[RPG] How to balance player vs character skills and knowledge


I have played roleplaying games now for about 10 years and there is one problem that is like some kind of ever-present white noise. I have not found a really good solution for it.

When player play against each other, using non fighting skills like Diplomacy or Sense Motive, they very often do not play the values on their sheets. There is one guy who is (in general) just good with talking but playing a stupid character, and another playing a Bard or something similar but who is just not good with talking. Or perhaps there is a riddle to solve in the game. This always ends up with players talking about it as if they are themselves and not their characters.

The problem that emerges from this is one of balance. Those who put all their points into fighting have a big advantage compared to those who put their points into 'communication' skills.

I would like to know how to solve this.

Best Answer

First of all, puzzles usually don't really fit into the rules of most games. Players don't solve them by using the mechanic abilities of their characters, they are solving them by using their own deductive reasoning. That's why I would recommend you to design challenges, not puzzles. A puzzle can be a nice distraction, but if puzzle solving becomes the main activity in your game, you don't need to roll characters.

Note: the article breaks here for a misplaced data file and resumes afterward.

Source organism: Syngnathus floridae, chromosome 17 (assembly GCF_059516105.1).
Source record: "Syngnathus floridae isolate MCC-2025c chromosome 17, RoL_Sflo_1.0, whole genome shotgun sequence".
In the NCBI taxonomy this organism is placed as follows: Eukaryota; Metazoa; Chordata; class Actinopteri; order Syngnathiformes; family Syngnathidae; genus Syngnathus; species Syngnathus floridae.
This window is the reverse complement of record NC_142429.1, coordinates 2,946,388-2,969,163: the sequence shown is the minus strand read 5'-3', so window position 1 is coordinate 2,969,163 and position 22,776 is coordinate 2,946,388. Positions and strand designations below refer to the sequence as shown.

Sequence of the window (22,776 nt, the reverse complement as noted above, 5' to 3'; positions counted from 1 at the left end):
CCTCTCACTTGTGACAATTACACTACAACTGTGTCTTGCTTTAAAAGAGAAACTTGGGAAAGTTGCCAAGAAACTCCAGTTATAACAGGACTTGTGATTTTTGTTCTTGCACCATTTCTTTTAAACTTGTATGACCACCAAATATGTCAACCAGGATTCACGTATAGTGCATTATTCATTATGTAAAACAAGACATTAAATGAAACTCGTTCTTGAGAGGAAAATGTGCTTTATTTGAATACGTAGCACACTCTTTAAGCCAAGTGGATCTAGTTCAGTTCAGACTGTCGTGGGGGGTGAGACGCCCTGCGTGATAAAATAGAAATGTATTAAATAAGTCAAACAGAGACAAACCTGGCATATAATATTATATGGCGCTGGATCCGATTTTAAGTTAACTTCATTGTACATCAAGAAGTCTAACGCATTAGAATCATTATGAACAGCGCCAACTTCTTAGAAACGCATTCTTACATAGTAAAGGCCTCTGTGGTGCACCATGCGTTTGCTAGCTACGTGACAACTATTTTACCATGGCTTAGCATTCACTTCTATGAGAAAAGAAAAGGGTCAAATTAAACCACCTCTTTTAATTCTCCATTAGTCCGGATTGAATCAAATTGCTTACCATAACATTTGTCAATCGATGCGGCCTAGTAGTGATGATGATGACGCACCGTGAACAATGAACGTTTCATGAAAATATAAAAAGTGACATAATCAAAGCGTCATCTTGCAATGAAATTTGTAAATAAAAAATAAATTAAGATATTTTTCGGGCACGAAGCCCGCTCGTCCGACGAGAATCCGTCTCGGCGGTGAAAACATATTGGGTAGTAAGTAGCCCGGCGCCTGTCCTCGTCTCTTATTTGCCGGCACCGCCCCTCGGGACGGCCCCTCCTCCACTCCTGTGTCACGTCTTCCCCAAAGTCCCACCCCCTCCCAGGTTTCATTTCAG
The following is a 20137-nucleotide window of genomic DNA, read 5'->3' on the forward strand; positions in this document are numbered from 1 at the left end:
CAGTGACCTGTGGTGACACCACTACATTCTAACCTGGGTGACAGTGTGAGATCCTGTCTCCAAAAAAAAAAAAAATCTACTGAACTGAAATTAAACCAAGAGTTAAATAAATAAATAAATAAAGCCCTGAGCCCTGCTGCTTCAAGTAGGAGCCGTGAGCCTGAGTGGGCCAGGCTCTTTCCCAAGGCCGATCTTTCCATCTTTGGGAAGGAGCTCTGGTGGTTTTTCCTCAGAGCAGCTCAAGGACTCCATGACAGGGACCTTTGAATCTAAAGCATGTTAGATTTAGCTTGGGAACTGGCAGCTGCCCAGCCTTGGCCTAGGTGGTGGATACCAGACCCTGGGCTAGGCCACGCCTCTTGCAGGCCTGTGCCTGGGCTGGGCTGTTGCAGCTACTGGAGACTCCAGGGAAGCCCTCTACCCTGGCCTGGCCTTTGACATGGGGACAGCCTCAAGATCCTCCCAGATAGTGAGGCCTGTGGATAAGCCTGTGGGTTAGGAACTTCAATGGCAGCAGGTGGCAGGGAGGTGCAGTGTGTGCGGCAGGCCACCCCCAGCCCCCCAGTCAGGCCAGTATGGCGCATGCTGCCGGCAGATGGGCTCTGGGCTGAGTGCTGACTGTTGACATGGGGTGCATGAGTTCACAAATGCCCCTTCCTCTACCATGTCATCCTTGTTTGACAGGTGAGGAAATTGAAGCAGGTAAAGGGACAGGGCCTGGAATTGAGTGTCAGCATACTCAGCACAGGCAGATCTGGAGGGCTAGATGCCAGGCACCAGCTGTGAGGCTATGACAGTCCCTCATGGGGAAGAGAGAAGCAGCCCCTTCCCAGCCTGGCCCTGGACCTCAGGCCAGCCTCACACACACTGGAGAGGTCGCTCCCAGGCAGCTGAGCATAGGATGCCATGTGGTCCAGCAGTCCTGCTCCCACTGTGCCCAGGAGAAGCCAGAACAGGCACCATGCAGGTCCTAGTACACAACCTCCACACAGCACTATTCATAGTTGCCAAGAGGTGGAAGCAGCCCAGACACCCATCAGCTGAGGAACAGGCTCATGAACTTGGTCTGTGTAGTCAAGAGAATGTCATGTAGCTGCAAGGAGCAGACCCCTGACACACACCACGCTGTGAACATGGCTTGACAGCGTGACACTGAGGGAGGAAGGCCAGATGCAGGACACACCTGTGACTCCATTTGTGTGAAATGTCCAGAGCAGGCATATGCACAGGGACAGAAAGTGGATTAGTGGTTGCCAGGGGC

Regarding roleplaying social interactions: It is usually far more fun and far more immersive to actually roleplay how you would convince an NPC to cooperate with you than to just roll a die ("You have to abandon your evil plan for world domination because.... Ha! 20! You MUST do what I say."). But if you resolve all verbal interactions with pure roleplaying, then social skills aren't relevant, and those players who built their characters especially for these situation are punished.

There are two ways to apply social character skills in a meaningful way without preventing roleplaying dialogs:

  • Roll before the dialog, and make the roll impact the initial attitude of the NPC. When the player rolls bad, the NPC will be distrusting and unreasonable. When they roll good, they will be friendly and easy to convince.

    This works especially good for price negotiations. When a PC wants to buy or sell something, look up the recommended price in the rulebook, and then increase or decrease it with a fixed function based on the outcome of the player's skill check. Make that the price the NPC believes the item is worth and then haggle in-character.

    This doesn't work very good, though, if your game system has a wide variety of social skills. It is sometimes hard to predict in advance what skill(s) will be applicable to a conversation before you know what arguments the players are going to make.

  • Roll after the dialog. Listen to what the player has to say, rate how convincing this would sound from the perspective from the NPC, and use that rating to give the player's character the challenge rating for the roll. If the player made a really convincing argument, they get an easy roll. If their argument is obviously flawed, their character will need some really great social skills to sell it.
Related Topic